Constantine the Populist. / Cooper, Kate.

In: Journal of Early Christian Studies, Vol. 27, No. 2, 26.06.2019, p. 241-270.

Research output: Contribution to journalArticle



It has long been acknowledged that although the reign of Constantine (d. 337 c.e.) brought new prosperity to the Christian churches, it was also an age of ever-escalating division. This essay suggests that recent scholarship on populism can help us to understand the role of conflict in Constantinian Christianity. Structured conflict, we suggest, had a recognized value as a tool for cultivating the loyalty of a following. The creation of factional loyalty, rather than spiritual unity, seems to have been the aim of the fourth-century Christian bishops and clergy. Yet it is less clear whether this goal was shared by the emperor himself.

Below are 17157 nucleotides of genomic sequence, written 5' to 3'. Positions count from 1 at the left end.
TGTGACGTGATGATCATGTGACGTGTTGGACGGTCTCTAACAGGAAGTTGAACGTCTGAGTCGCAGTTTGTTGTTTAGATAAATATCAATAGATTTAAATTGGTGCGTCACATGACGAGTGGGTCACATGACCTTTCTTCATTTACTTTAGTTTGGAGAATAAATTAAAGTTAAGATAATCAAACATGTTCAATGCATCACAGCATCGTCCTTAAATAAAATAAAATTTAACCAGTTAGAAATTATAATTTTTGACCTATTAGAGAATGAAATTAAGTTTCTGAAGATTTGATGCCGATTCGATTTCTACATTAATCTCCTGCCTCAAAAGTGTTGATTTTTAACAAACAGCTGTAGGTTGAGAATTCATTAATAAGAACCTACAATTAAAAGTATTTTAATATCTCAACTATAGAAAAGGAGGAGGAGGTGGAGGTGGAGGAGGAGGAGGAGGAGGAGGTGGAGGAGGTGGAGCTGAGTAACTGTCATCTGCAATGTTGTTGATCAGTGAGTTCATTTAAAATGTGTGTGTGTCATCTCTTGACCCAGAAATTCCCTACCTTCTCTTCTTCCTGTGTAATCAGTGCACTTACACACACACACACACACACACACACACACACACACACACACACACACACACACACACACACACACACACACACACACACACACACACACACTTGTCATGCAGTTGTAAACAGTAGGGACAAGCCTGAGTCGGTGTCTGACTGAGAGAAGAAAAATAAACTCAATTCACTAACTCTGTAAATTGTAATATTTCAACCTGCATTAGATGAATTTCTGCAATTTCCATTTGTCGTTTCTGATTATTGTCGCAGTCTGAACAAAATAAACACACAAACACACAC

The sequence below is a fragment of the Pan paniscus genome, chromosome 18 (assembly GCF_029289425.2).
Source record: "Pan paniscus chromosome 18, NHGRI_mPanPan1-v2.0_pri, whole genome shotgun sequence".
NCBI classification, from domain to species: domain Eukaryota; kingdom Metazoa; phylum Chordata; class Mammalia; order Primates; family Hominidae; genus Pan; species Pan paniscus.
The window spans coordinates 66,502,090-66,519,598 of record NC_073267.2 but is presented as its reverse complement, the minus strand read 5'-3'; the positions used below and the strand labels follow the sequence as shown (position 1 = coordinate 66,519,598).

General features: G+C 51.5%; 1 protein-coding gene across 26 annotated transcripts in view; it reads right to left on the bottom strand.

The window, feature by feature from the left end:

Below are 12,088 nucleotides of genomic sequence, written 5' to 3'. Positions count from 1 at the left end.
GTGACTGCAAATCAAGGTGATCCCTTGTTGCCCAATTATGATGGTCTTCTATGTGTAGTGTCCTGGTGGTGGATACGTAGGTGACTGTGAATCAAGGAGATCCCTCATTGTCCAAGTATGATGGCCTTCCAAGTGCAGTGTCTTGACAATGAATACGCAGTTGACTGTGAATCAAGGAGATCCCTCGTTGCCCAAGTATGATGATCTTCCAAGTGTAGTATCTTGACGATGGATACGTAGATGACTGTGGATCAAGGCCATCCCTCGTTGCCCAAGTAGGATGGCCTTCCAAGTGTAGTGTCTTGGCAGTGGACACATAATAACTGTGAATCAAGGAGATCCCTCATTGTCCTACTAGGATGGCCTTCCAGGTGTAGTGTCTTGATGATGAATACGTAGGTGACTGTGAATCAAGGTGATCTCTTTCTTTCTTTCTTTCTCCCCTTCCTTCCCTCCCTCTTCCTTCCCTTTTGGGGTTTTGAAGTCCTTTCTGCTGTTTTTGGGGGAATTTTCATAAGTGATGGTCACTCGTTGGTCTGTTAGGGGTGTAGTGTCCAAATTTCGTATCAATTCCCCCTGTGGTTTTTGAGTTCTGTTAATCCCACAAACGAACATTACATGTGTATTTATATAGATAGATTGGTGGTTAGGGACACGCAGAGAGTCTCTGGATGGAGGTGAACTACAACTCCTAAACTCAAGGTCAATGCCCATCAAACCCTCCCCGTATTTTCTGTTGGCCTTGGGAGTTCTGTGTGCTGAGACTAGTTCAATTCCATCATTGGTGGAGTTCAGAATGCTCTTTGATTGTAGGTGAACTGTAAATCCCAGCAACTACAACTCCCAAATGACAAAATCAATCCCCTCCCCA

Original languageEnglish
Pages (from-to)241-270
Number of pages30
JournalJournal of Early Christian Studies
Issue number2
Publication statusPublished - 26 Jun 2019
This open access research output is licenced under a Creative Commons Attribution-NonCommercial-NoDerivs 3.0 Unported License.

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